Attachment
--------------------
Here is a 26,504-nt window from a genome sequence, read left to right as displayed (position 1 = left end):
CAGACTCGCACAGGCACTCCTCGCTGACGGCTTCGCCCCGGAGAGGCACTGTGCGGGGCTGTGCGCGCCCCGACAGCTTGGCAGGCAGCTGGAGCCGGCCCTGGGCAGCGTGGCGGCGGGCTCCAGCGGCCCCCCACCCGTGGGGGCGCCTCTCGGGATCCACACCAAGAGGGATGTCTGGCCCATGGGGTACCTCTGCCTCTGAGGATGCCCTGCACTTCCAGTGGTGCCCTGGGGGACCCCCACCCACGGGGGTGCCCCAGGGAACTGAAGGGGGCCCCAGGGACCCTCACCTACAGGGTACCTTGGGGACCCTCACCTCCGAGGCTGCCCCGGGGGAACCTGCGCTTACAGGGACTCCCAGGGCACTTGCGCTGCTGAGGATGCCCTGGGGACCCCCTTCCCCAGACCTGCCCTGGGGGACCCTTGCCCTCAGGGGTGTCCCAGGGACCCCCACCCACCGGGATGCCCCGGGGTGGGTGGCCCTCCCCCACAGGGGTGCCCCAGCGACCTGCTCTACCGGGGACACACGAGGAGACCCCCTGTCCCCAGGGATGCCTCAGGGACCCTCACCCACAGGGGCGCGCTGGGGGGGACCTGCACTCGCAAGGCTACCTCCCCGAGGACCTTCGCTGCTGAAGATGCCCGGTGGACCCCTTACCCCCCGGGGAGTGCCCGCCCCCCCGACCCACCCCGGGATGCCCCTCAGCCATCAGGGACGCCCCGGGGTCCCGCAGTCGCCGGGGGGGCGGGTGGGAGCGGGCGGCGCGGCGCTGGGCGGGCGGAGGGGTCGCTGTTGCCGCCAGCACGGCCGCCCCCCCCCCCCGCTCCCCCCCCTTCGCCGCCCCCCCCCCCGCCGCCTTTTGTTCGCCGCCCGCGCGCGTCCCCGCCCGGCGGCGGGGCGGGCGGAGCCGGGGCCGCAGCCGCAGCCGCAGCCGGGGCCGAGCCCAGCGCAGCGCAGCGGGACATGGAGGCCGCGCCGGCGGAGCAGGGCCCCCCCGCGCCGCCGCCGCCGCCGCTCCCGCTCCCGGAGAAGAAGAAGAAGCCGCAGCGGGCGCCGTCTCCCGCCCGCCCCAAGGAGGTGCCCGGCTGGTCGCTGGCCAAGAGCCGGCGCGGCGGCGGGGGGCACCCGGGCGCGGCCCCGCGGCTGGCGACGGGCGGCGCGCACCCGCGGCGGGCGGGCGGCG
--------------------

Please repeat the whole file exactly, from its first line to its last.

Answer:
Here is a 26,504-nt window from a genome sequence, read left to right as displayed (position 1 = left end):
CAGACTCGCACAGGCACTCCTCGCTGACGGCTTCGCCCCGGAGAGGCACTGTGCGGGGCTGTGCGCGCCCCGACAGCTTGGCAGGCAGCTGGAGCCGGCCCTGGGCAGCGTGGCGGCGGGCTCCAGCGGCCCCCCACCCGTGGGGGCGCCTCTCGGGATCCACACCAAGAGGGATGTCTGGCCCATGGGGTACCTCTGCCTCTGAGGATGCCCTGCACTTCCAGTGGTGCCCTGGGGGACCCCCACCCACGGGGGTGCCCCAGGGAACTGAAGGGGGCCCCAGGGACCCTCACCTACAGGGTACCTTGGGGACCCTCACCTCCGAGGCTGCCCCGGGGGAACCTGCGCTTACAGGGACTCCCAGGGCACTTGCGCTGCTGAGGATGCCCTGGGGACCCCCTTCCCCAGACCTGCCCTGGGGGACCCTTGCCCTCAGGGGTGTCCCAGGGACCCCCACCCACCGGGATGCCCCGGGGTGGGTGGCCCTCCCCCACAGGGGTGCCCCAGCGACCTGCTCTACCGGGGACACACGAGGAGACCCCCTGTCCCCAGGGATGCCTCAGGGACCCTCACCCACAGGGGCGCGCTGGGGGGGACCTGCACTCGCAAGGCTACCTCCCCGAGGACCTTCGCTGCTGAAGATGCCCGGTGGACCCCTTACCCCCCGGGGAGTGCCCGCCCCCCCGACCCACCCCGGGATGCCCCTCAGCCATCAGGGACGCCCCGGGGTCCCGCAGTCGCCGGGGGGGCGGGTGGGAGCGGGCGGCGCGGCGCTGGGCGGGCGGAGGGGTCGCTGTTGCCGCCAGCACGGCCGCCCCCCCCCCCCGCTCCCCCCCCTTCGCCGCCCCCCCCCCCGCCGCCTTTTGTTCGCCGCCCGCGCGCGTCCCCGCCCGGCGGCGGGGCGGGCGGAGCCGGGGCCGCAGCCGCAGCCGCAGCCGGGGCCGAGCCCAGCGCAGCGCAGCGGGACATGGAGGCCGCGCCGGCGGAGCAGGGCCCCCCCGCGCCGCCGCCGCCGCCGCTCCCGCTCCCGGAGAAGAAGAAGAAGCCGCAGCGGGCGCCGTCTCCCGCCCGCCCCAAGGAGGTGCCCGGCTGGTCGCTGGCCAAGAGCCGGCGCGGCGGCGGGGGGCACCCGGGCGCGGCCCCGCGGCTGGCGACGGGCGGCGCGCACCCGCGGCGGGCGGGCGGCG